What is Muniment of Title
When a resident or property owner in Texas passes away, their family often believes the traditional probate process is necessary. Fortunately, that’s not always the case. Under certain conditions, there are less expensive and more timely alternatives to probate. One of those alternatives is “muniment of title.”
Don’t be thrown by the word “muniment.” It’s just a fancy way of saying “evidence.” So, muniment of title means evidence of title. This means a will can be submitted to the court to confirm ownership of the property by the deceased, avoid probate, and have the property passed to the heirs in a matter of 30-60 days instead of the months or years it can take an estate to go through the probate process.
Essentially, it is a more straightforward way to establish the validity of the Will and pass title to the beneficiaries named in the Will.
When is Muniment of Title Used?
Muniment of title is generally only used when there are no debts of the estate needing to be paid, and there are no actions that would require the appointment of an executor or executrix.
A muniment of title should be considered when the estate has no unsecured debts, and the only assets involved are real property and cash accounts. However, it is not advisable to use it when the estate includes publicly traded securities, bonds, mutual funds, and similar assets because transferring these types of assets often requires an executor or executrix.
What is the Procedure for Muniment of Title?
Like the traditional probate process, an interested party must file an application in a court with jurisdiction over probate matters. In the Fort Worth metro area, the application should be filed in the Tarrant County Probate Court.
The application for muniment of title must state the following to the extent that each is known to the applicant or can, with reasonable diligence, be verified by the applicant:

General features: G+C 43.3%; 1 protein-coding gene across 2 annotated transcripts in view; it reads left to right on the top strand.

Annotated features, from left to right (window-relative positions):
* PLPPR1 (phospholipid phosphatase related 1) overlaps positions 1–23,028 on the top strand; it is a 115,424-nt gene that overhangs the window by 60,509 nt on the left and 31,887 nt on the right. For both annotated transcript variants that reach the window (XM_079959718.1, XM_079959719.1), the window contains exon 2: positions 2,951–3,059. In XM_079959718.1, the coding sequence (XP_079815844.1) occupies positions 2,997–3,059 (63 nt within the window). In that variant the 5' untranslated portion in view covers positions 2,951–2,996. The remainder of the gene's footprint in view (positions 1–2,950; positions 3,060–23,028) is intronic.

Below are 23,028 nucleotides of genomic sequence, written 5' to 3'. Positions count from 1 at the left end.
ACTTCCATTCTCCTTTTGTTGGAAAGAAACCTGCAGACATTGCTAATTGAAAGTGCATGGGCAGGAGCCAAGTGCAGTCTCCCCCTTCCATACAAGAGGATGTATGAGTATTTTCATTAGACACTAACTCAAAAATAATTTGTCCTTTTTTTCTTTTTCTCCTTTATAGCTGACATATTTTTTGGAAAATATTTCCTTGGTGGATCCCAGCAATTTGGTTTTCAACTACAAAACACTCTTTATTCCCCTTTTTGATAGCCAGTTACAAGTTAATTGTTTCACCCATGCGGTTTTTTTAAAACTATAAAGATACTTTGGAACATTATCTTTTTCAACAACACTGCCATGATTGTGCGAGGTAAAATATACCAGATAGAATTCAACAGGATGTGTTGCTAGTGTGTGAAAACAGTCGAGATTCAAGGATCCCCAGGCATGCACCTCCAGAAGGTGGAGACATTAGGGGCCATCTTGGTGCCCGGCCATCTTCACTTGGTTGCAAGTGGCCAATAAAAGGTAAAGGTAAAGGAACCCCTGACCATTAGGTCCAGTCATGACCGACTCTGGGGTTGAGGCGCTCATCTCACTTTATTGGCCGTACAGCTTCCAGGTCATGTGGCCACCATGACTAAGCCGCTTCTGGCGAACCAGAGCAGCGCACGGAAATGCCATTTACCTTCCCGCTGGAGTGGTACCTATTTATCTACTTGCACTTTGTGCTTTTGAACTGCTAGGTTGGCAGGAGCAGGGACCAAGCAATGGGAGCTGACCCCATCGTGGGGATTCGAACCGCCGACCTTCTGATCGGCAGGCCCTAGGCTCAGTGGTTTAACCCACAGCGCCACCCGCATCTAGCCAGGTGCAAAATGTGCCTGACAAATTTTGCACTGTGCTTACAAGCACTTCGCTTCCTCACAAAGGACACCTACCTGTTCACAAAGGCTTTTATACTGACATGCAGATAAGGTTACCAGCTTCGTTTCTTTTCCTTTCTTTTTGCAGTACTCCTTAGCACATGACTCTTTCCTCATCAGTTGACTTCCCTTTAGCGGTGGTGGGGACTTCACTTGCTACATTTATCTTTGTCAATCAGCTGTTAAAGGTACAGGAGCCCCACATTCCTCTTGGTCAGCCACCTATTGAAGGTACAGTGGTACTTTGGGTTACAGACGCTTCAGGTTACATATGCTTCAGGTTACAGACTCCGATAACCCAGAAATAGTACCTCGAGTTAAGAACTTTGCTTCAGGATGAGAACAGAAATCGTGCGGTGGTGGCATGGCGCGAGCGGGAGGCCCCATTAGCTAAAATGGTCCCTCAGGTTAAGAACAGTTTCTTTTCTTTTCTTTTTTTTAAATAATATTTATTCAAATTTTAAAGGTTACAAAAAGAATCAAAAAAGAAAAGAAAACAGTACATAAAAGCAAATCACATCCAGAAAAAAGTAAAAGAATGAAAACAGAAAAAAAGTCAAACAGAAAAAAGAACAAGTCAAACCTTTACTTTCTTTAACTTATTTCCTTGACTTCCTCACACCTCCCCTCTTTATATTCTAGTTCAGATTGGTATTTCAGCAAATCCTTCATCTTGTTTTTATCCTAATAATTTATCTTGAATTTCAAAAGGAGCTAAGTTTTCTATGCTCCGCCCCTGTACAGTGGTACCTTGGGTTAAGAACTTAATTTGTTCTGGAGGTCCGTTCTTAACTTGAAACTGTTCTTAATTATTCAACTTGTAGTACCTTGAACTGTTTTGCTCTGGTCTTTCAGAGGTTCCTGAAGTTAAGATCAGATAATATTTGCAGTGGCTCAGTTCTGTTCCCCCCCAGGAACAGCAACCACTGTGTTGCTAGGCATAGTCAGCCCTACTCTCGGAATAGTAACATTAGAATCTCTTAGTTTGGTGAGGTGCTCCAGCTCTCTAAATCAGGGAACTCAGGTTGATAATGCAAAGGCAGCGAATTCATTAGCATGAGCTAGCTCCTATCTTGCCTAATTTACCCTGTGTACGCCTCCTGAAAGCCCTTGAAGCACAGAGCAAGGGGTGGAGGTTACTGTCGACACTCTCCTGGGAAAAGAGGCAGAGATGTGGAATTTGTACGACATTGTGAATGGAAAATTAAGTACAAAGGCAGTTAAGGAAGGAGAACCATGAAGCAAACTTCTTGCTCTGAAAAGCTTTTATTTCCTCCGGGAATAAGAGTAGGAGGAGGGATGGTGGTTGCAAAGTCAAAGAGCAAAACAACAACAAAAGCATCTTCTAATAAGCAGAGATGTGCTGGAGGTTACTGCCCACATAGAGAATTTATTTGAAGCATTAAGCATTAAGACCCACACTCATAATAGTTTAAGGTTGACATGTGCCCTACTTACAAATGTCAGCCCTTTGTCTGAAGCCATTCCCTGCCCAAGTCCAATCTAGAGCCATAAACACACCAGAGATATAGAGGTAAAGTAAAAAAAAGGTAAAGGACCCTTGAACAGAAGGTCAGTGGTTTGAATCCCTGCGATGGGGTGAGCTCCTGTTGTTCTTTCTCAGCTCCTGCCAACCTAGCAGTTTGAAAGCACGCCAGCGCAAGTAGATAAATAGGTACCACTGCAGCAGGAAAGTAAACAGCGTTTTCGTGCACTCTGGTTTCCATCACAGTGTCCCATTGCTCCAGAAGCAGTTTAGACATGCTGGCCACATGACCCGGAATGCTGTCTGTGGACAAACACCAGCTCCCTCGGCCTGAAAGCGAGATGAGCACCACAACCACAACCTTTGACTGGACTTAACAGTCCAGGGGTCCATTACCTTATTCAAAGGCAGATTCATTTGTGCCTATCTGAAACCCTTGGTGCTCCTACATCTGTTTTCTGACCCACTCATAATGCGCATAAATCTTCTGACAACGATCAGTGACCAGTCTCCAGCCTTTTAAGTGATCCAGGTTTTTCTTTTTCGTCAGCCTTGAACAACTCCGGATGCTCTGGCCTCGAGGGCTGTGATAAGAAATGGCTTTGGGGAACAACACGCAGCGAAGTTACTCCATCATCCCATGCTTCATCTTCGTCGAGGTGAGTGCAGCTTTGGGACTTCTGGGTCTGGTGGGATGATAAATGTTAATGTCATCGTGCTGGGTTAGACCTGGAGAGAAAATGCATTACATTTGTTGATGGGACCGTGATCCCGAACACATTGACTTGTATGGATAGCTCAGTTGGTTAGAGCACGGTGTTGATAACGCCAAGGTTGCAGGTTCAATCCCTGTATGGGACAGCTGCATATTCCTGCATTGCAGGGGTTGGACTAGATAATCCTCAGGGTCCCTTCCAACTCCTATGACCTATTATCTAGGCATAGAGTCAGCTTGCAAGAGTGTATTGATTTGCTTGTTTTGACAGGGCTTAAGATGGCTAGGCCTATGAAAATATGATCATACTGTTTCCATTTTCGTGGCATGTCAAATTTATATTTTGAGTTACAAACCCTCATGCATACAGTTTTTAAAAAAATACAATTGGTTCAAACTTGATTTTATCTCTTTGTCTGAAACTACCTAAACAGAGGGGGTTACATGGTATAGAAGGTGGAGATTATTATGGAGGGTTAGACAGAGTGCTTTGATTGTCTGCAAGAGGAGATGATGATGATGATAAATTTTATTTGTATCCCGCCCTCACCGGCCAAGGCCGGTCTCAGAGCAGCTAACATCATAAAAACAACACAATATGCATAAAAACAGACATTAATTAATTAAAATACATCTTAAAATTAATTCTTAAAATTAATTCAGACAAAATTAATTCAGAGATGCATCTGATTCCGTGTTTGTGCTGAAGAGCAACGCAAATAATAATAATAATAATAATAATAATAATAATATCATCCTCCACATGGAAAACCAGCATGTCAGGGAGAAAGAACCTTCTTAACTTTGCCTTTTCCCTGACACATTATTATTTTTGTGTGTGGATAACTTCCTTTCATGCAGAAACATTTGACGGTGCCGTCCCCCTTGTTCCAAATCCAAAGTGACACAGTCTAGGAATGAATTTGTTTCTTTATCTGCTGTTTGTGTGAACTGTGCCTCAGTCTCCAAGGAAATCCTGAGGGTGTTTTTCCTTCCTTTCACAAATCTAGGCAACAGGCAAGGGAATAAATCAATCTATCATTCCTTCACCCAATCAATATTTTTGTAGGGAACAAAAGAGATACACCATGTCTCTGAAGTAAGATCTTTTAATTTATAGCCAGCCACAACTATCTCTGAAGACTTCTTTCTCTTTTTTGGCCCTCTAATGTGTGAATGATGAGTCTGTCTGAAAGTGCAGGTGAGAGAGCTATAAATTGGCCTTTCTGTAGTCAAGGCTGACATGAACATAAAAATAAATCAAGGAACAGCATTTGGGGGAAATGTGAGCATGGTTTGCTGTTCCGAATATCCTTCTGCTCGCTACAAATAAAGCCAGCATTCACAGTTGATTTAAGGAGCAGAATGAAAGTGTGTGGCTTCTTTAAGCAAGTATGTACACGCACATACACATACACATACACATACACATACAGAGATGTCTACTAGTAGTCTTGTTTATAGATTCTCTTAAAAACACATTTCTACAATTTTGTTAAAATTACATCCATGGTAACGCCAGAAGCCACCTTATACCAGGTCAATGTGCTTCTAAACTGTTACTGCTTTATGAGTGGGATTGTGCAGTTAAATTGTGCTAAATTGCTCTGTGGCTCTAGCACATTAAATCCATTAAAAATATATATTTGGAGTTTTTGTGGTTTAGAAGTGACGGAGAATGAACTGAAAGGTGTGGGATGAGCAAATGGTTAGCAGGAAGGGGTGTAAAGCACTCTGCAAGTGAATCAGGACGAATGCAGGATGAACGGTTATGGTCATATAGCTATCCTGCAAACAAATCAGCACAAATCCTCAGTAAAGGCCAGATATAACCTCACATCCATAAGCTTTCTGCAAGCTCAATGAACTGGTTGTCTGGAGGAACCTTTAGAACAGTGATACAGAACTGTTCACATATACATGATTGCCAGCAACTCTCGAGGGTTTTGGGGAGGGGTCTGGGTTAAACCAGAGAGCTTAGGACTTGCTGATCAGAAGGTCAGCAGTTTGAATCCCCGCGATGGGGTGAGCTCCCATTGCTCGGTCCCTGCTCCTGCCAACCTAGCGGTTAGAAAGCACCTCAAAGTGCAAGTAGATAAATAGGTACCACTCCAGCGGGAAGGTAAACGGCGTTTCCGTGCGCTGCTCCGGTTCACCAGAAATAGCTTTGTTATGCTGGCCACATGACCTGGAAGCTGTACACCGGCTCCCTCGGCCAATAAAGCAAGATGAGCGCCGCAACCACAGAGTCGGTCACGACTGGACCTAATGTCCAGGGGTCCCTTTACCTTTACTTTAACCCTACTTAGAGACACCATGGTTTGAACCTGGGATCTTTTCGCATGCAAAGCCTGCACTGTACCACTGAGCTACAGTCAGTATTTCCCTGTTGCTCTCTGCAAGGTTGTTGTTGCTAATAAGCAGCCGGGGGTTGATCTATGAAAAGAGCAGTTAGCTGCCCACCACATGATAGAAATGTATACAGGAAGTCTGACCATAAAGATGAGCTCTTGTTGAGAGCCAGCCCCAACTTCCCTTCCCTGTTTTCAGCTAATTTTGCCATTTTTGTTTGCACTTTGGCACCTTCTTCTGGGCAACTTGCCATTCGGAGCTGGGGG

- Each applicant’s name and domicile
- The testator’s (deceased’s) name, domicile, and, if known, age on the date of their death
- The fact, time, and place of the testator’s death
- Facts showing that the court with which the application is filed has venue
- Facts showing that the testator owned property, including a statement generally describing the property and the property’s probable value
- The date of the Will
- The name and residence of any executor named in the Will
- Each subscribing witness to the Will, if any
- Whether one or more children born to or adopted by the testator after the testator executed the Will survived the testator and, if so, the name of each of those children
- That the testator’s estate does not owe an unpaid debt, other than any debt secured by a lien on real estate
- Whether a marriage of the testator was ever dissolved after the Will was made, and, if so, when and from whom
- Whether the state, a governmental agency of the state, or a charitable organization is named in the Will as a devisee.
After receiving the application, the court will have a hearing on the will's validity. This is typically a short hearing, lasting 20-30 minutes.
If the court is satisfied the estate doesn’t owe an unpaid debt and there is no necessity for administration of the estate, the real property can then be quickly and easily passed to the heirs.
Trust the Experience of David Pannell and Cities Real Estate
Owner/Broker David Pannell of Cities Real Estate has vast experience with real estate transactions involving various types of probate, including muniment of title. If you don’t have an advisor to assist you with the application, David will be happy to refer you to one in Tarrant, Parker, Wise, Denton, Dallas, or Collin County.
For more information, contact Cities Real Estate Broker/Owner David at (817) 797-9047.
David is a real estate professional you can trust. He’s been helping families with all types of property sales for over 20 years in DFW and has also served in the United States Marine Corps and as a City of Arlington police officer.
Nothing in this article should be considered legal advice. It is solely for informational purposes. Nor does it substitute for consultation with a competent probate attorney.
NTREIS data last updated March 28, 2023.
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